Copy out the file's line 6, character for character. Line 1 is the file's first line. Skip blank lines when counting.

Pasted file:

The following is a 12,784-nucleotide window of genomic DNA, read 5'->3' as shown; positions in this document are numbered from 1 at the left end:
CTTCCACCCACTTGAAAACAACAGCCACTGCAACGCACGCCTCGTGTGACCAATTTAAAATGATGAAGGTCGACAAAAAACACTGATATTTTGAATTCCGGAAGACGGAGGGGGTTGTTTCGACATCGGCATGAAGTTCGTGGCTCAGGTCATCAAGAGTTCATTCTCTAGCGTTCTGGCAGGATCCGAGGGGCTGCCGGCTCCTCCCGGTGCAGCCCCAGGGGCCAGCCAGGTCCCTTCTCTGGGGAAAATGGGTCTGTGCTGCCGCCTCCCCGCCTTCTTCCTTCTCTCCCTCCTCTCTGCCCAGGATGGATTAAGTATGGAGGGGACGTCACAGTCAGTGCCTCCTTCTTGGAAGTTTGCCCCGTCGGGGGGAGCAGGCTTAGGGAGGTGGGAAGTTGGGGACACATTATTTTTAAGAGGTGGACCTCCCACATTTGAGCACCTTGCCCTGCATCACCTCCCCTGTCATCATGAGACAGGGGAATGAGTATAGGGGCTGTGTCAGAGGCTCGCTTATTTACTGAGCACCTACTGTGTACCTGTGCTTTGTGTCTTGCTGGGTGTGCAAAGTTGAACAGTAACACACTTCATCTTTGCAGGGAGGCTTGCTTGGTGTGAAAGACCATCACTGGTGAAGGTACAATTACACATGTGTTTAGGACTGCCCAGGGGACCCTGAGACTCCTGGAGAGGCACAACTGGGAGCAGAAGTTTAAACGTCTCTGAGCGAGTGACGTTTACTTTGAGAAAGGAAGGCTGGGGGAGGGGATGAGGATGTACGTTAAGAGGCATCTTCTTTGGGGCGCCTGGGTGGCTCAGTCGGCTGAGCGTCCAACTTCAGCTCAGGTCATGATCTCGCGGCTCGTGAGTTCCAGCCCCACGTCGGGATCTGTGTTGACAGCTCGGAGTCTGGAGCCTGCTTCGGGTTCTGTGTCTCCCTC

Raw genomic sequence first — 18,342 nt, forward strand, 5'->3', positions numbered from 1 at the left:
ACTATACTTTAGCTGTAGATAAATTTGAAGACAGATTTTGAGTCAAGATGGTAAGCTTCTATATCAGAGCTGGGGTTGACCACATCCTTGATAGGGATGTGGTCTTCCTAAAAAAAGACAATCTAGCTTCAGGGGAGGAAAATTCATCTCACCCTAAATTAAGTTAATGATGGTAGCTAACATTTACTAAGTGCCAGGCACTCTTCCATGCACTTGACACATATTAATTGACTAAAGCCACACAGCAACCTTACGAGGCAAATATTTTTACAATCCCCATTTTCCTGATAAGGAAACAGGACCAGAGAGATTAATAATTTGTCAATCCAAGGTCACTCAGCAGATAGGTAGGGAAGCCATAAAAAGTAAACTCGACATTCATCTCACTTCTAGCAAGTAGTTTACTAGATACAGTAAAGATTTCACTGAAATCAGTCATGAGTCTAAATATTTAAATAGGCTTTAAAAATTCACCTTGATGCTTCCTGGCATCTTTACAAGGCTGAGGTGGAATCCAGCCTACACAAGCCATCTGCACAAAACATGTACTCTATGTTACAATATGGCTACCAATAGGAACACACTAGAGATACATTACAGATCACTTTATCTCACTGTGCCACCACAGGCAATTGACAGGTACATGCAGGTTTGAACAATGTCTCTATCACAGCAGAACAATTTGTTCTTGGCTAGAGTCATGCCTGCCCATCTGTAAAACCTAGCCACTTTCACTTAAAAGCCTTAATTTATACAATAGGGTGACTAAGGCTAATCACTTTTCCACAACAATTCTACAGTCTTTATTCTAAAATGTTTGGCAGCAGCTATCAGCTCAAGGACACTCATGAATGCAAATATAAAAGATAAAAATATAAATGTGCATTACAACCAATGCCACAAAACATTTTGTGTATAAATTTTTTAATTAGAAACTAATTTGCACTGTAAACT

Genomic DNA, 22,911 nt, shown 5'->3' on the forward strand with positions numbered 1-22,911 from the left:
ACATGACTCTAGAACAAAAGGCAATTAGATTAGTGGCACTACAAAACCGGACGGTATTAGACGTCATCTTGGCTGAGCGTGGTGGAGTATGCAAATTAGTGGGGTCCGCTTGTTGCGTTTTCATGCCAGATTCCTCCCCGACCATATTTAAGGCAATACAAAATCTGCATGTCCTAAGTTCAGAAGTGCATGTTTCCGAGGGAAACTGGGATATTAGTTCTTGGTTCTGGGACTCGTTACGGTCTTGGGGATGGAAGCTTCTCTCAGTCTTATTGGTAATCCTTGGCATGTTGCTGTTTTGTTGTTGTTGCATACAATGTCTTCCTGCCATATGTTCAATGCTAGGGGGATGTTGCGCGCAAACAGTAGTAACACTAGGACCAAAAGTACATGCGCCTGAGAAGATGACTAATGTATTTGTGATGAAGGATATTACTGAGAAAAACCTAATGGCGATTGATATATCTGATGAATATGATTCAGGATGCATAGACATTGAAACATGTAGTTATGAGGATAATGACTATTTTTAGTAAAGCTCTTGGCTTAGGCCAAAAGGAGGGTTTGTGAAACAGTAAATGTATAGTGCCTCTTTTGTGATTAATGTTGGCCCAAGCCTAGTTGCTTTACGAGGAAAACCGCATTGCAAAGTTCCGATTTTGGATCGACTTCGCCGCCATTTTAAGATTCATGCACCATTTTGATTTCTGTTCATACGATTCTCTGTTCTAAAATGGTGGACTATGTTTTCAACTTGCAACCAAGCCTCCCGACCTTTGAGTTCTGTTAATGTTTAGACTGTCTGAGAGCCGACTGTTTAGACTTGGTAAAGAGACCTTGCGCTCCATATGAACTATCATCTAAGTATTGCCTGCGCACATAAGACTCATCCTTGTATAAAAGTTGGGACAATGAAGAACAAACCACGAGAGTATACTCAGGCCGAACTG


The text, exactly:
ACATGACTCTAGAACAAAAGGCAATTAGATTAGTGGCACTACAAAACCGGACGGTATTAGACGTCATCTTGGCTGAGCGTGGTGGAGTATGCAAATTAGTGGGGTCCGCTTGTTGCGTTTTCATGCCAGATTCCTCCCCGACCATATTTAAGGCAATACAAAATCTGCATGTCCTAAGTTCAGAAGTGCATGTTTCCGAGGGAAACTGGGATATTAGTTCTTGGTTCTGGGACTCGTTACGGTCTTGGGGATGGAAGCTTCTCTCAGTCTTATTGGTAATCCTTGGCATGTTGCTGTTTTGTTGTTGTTGCATACAATGTCTTCCTGCCATATGTTCAATGCTAGGGGGATGTTGCGCGCAAACAGTAGTAACACTAGGACCAAAAGTACATGCGCCTGAGAAGATGACTAATGTATTTGTGATGAAGGATATTACTGAGAAAAACCTAATGGCGATTGATATATCTGATGAATATGATTCAGGATGCATAGACATTGAAACATGTAGTTATGAGGATAATGACTATTTTTAGTAAAGCTCTTGGCTTAGGCCAAAAGGAGGGTTTGTGAAACAGTAAATGTATAGTGCCTCTTTTGTGATTAATGTTGGCCCAAGCCTAGTTGCTTTACGAGGAAAACCGCATTGCAAAGTTCCGATTTTGGATCGACTTCGCCGCCATTTTAAGATTCATGCACCATTTTGATTTCTGTTCATACGATTCTCTGTTCTAAAATGGTGGACTATGTTTTCAACTTGCAACCAAGCCTCCCGACCTTTGAGTTCTGTTAATGTTTAGACTGTCTGAGAGCCGACTGTTTAGACTTGGTAAAGAGACCTTGCGCTCCATATGAACTATCATCTAAGTATTGCCTGCGCACATAAGACTCATCCTTGTATAAAAGTTGGGACAATGAAGAACAAACCACGAGAGTATACTCAGGCCGAACTG